Friday, September 26, 2008
I grew up in Vermont, in a tiny town where my parents always have a garden and raise chickens and turkeys, and some years even pigs and beef cows. A few families In town use an informal bartering system: my parents trade chickens for lamb or eggs or maple syrup. They can some tomatoes and pickles, fill in the corners of the meat freezer with a few bags of beans, and even once tried a garbage can root cellar, but except for meat, once winter rolls around, they buy most groceries at the store.
It's a short growing season in Vermont. The majority of spring flowers don't start popping out until late May or early June. And early September is fall: it gets cold, there's serious frost, the leaves turn. After 9 years in Boston, I am still surprised when I see crocuses in April. And when summer really does extend into mid-September, I realize that for some places, the calendar makes sense!
I was fortunate to grow up in a community that placed great value on the health of our environment. Farms were small, everyone recycled and composted and gardened. I went to school for environmental science, though considered culinary school. I also have always loved food.
I am a good home cook. I want to feed my family delicious, healthy food that has been raised and grown in a way that is both respectful of the animal or plant, and also environmentally sustainable. I am tired of pink tomatoes in January. I've read "Omnivore's Dilemma" and I don't want to pretend any longer that organic also means that the animal had a good life, and a good death. I want to see where my meat grew up. I like cookbooks and cooking magazines, but very few address seasonal foods grown in southern New England. Even in northern New England, the growing season is shorter by a few weeks on either end, so I want something specific to my region.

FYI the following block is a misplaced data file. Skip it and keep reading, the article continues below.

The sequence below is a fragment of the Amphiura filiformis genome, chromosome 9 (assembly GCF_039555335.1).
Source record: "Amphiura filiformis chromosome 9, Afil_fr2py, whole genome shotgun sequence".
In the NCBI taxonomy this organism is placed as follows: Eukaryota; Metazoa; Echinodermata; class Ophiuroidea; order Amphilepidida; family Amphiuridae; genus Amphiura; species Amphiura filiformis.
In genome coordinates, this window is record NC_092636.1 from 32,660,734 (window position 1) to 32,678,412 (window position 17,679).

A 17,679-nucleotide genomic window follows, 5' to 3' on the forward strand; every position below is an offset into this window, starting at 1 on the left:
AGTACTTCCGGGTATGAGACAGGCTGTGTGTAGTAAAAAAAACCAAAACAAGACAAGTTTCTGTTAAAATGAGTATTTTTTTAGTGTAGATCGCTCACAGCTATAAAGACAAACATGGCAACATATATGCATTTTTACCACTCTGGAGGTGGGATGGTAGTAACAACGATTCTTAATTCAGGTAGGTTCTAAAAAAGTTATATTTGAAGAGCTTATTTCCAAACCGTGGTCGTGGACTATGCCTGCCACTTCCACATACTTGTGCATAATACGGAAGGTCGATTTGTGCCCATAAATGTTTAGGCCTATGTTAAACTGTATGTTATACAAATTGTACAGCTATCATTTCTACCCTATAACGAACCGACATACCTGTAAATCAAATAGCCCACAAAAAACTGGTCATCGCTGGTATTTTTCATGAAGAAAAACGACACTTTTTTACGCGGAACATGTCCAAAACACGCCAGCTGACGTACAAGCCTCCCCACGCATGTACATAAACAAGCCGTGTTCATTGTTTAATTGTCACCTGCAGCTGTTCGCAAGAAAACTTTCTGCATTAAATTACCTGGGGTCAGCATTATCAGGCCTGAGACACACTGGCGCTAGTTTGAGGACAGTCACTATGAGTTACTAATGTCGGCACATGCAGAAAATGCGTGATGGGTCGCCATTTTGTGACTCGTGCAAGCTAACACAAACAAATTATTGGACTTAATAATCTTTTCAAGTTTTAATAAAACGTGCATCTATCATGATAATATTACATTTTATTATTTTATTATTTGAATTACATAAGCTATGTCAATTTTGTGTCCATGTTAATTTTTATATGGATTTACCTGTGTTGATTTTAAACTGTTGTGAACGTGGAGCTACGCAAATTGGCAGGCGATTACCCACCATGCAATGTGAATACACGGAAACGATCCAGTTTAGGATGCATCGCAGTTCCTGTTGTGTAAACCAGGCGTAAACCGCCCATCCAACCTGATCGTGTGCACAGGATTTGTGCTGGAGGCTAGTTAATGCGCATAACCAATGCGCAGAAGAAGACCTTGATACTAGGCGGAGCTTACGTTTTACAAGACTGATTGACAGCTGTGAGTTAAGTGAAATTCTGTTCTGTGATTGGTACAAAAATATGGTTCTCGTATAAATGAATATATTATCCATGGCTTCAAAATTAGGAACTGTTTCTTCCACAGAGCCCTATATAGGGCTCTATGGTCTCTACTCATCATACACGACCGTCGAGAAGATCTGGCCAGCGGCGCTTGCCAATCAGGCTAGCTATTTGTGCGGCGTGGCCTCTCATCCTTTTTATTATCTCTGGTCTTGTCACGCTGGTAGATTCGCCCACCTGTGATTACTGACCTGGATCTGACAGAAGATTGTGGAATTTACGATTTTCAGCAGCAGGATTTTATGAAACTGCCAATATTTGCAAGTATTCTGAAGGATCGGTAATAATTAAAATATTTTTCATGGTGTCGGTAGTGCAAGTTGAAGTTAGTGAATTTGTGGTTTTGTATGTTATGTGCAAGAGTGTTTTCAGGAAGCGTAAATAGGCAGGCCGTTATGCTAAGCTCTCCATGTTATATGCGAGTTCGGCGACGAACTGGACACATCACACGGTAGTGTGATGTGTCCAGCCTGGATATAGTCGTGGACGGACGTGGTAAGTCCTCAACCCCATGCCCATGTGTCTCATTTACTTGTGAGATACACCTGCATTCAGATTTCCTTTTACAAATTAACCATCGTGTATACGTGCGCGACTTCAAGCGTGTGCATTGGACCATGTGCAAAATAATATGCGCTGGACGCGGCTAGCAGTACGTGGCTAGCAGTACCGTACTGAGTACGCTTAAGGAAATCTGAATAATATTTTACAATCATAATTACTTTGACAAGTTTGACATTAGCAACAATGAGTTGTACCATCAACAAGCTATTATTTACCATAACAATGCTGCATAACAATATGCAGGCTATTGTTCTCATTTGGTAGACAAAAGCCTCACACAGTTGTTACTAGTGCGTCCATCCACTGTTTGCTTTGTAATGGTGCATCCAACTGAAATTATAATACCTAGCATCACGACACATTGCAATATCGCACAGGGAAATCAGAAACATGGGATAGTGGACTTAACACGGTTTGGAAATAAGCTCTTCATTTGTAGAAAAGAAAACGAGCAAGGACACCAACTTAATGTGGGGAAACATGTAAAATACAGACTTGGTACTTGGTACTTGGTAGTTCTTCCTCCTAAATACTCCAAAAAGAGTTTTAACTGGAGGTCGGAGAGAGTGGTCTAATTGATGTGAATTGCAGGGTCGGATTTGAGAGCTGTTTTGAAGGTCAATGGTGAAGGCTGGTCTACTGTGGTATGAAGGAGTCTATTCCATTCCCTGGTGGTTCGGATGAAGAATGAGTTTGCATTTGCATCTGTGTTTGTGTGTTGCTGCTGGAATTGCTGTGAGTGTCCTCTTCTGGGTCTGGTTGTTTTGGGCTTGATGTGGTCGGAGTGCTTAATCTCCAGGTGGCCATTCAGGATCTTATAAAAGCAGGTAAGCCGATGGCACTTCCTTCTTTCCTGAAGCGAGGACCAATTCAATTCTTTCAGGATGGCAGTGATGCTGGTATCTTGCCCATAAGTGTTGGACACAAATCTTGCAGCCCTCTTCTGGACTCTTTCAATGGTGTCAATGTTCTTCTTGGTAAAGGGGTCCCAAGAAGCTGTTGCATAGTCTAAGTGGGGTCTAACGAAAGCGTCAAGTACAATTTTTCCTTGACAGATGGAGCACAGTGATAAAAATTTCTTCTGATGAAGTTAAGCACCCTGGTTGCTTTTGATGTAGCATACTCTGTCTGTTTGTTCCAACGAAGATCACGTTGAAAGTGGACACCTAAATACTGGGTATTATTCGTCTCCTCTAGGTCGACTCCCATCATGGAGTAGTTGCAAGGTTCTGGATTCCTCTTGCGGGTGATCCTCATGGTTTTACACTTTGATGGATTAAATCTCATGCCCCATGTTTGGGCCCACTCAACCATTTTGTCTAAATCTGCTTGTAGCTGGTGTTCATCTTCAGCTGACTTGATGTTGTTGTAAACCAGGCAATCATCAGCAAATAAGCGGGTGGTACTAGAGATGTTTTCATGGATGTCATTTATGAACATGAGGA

I fell in love with Boston because it is a big city, but you can drive for 15 minutes in three directions and be in the country. I love that. It lends itself to farmers' markets and pick-your-own gardens because active farms thrive so close by--there's even one working farm within Boston's city limits. But information about exactly what to look for where and what to do with it once you get it home comes in piecemeal. If Keja and I know what we're looking for, perhaps we don't need to outsource. So we are starting a blog to journal our journey of discovering how to live in the city yet still eat locally-grown food. It's no secret that eating food in season is tastier and healthier. Don't get me wrong: I'm not going to give up pineapple or pomegranates or send back the amazing Nebraska steaks my husband's family treats us with. But, I am going to become more aware of what I eat and where it came from; I'm going to grow some of my own; I'm going to increase my family's intake of food grown in our area. There's a lot we can do in our little backyards to be good stewards of our planet and over the next year, I hope to maximize those things.